disposition because, even though the two-year statutory period of limitations2 expired before she
filed her complaint, MCL 600.5851(1) allowed her to file her claim when she did because Jeffrey
was insane at the time the cause of action accrued. The issue presented to us is whether the
disability grace period in MCL 600.5851(1) applies to medical malpractice claimants. Although
our Supreme Court and this Court have addressed what constitutes insanity for the purposes of
MCL 600.5851(1) within the context of medical malpractice claims, neither court has addressed
the issue before us now.
In construing a statute, this Court "'must give effect to every word, phrase, and clause in
[the] statute and avoid an interpretation that would render any part of the statute surplusage or
nugatory.'" Jenkins v Patel, 471 Mich 158, 167; 684 NW2d 346 (2004), quoting State Farm Fire
& Cas Co v Old Republic Ins Co, 466 Mich 142, 146; 644 NW2d 715 (2002). "'[T]he meaning
of the Legislature is to be found in the terms and arrangement of the statute without straining or
refinement, and the expressions are to be taken in their natural and ordinary sense.'" Casey,
supra at 452-453, quoting Gross v Gen Motors Corp, 448 Mich 147, 160; 528 NW2d 707
(1995). Our task is to give effect to a statute's provisions while reading them to harmonize with
each other. Casey, supra at 452. Further, when "a statute contains a general provision and a
specific provision, the specific provision controls." Gebhardt v O'Rourke, 444 Mich 535, 542543; 510 NW2d 900 (1994). Additionally, a more recently enacted statute has precedence over
an older statute. Travelers Ins v U-Haul of Michigan, Inc, 235 Mich App 273, 280; 597 NW2d
235 (1999). "This rule is particularly persuasive when one statute is both the more specific and
the more recent." Id.
In addition to these basic principles, we keep in mind that the wisdom of a statute is for
the Legislature to determine and that the law must be enforced as written. Smith v Cliffs on the
Bay Condo Ass'n, 463 Mich 420, 430; 617 NW2d 536 (2000); In re Worker's Compensation
Lien, 231 Mich App 556, 562-563; 591 NW2d 221 (1998). This Court "may not inquire into the
knowledge, motives, or methods of the Legislature, and may not impose a construction on a
statute based on a policy decision different from that chosen by the Legislature." Fowler v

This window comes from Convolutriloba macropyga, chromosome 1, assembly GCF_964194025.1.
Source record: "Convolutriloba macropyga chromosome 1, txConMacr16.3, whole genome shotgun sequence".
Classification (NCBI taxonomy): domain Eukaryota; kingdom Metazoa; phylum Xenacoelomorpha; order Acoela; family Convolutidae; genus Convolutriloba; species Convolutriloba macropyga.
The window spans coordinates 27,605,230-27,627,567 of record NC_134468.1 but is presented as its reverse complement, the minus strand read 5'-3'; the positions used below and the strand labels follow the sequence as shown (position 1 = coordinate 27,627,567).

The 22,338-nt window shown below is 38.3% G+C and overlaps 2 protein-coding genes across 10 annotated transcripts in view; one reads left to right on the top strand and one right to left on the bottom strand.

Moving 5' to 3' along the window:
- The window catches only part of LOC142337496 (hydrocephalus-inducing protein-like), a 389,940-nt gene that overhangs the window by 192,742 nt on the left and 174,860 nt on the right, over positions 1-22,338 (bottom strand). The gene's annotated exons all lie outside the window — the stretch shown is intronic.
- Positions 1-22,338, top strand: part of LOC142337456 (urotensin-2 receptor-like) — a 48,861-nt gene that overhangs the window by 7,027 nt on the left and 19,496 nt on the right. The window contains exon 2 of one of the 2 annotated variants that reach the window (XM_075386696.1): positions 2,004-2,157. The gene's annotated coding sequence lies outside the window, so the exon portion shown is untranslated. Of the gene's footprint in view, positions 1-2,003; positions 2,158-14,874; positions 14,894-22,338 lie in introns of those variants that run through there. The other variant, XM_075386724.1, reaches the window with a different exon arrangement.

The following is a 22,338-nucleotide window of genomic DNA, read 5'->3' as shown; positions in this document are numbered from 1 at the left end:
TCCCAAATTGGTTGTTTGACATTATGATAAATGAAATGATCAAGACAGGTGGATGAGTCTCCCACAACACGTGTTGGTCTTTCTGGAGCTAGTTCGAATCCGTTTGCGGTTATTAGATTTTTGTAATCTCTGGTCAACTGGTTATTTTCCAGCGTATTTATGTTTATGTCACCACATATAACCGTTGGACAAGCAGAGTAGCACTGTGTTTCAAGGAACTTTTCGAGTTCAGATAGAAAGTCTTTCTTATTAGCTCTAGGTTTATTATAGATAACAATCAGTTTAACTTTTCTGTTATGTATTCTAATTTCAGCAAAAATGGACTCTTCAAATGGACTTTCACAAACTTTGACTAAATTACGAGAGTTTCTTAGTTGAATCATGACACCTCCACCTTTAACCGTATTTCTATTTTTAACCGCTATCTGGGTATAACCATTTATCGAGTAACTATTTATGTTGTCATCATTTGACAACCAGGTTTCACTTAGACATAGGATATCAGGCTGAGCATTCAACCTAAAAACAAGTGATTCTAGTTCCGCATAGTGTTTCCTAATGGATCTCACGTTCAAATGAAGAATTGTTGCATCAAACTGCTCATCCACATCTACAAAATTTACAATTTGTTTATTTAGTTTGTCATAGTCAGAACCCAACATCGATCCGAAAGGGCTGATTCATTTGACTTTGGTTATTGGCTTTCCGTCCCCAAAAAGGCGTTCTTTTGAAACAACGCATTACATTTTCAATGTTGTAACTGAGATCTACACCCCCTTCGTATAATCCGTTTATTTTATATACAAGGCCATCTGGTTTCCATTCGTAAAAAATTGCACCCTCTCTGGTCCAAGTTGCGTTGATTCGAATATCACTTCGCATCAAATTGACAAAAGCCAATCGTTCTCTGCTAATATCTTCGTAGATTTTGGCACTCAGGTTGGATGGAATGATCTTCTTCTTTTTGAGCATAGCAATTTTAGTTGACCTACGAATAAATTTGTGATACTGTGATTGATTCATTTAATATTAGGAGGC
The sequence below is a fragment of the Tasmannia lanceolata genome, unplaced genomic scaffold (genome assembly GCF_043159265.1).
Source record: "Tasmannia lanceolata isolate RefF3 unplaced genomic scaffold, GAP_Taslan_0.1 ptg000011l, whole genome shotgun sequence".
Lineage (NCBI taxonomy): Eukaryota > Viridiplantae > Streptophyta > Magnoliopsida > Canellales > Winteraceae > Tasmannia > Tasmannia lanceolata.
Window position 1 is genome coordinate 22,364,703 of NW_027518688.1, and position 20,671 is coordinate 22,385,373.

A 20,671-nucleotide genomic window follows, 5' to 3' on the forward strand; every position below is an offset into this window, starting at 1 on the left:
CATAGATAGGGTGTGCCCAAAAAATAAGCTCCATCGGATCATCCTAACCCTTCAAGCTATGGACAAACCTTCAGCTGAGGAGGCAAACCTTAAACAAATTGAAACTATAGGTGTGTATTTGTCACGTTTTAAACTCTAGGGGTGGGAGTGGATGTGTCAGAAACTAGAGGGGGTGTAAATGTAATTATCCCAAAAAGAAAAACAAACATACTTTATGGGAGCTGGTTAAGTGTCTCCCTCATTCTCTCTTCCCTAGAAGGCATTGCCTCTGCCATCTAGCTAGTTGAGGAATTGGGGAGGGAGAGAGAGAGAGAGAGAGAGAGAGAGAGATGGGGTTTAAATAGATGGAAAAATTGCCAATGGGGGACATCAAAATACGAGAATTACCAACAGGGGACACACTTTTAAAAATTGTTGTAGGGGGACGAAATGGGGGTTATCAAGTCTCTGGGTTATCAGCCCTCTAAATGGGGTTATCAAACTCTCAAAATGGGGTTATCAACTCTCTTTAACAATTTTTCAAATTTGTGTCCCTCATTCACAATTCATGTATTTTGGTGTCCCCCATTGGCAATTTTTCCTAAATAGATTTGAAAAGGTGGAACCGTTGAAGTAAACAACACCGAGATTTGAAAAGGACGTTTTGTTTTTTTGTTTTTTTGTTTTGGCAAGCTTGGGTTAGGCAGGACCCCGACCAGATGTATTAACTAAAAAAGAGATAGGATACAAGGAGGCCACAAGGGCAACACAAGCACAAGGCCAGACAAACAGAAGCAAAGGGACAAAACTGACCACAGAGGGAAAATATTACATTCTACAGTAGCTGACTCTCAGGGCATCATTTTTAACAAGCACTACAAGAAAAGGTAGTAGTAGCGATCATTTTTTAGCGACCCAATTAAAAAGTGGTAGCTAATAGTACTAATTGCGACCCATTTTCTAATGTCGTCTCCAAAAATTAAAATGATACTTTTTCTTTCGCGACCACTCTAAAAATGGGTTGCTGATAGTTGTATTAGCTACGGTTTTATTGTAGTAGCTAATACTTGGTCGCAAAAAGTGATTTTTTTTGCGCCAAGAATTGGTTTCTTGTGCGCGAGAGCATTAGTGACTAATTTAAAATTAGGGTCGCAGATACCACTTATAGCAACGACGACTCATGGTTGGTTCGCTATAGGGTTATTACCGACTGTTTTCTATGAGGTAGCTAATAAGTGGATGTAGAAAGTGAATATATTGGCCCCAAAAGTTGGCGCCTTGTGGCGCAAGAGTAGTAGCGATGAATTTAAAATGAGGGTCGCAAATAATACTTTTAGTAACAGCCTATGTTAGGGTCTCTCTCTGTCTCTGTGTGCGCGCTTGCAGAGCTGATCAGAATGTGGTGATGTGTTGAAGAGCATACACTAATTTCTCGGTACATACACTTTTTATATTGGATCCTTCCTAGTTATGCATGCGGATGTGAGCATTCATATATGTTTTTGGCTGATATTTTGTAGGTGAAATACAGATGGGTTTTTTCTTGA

Doan, 261 Mich App 595, 599; 683 NW2d 682 (2004) (citations omitted).
Generally, the statutory period of limitations for a medical malpractice action is two years.
Burton v Reed City Hosp Corp, 471 Mich 745, 748; 691 NW2d 424 (2005); MCL 600.5805(6)
and MCL 600.5838a(2).
Applying these principles, we conclude that MCL 600.5851(1), read together with MCL
600.5851(7),3 unambiguously excludes medical malpractice claimants from the disability grace
period. MCL 600.5851(1) provides:
Except as otherwise provided in subsections (7) and (8), if the person first
entitled to make an entry or bring an action under this act is under 18 years old or
insane at the time the claim accrues, the person or those claiming under the person
have 1 year after the disability is removed through death or otherwise, to make the
entry or bring the action although the period of limitations has run. This section
does not lessen the time provided for in section 5852. [Emphasis added.]
MCL 600.5851(7) provides:
Except as otherwise provided in subsection (8), if, at the time a claim
alleging medical malpractice accrues to a person under section 5838a the person
has not reached his or her eight birthday, a person shall not bring an action based
on the claim unless the action is commenced on or before the person's tenth
birthday or within the period of limitations set forth in section 5838a, whichever
is later. If, at the time a claim alleging medical malpractice accrues to a person
under section 5838a, the person has reached his or her eight birthday, he or she is
subject to the period of limitations set forth in section 5838a.
MCL 600.5851(1) begins with the phrase: "Except as otherwise provided in subsections
(7) and (8) . . . ." There is nothing ambiguous about this phrase. An everyday word familiar to
most English-speaking people, "except" is not defined by statute, but is defined in the dictionary
as "With the exclusion of . . . ." The American Heritage Dictionary, (2d college ed, 1985).
Thus, the circumstances described in subsections 7 and 8 are excepted, or excluded, from the
provisions of subsection 1. Further, subsections 1 and 7 do not conflict or, when read together,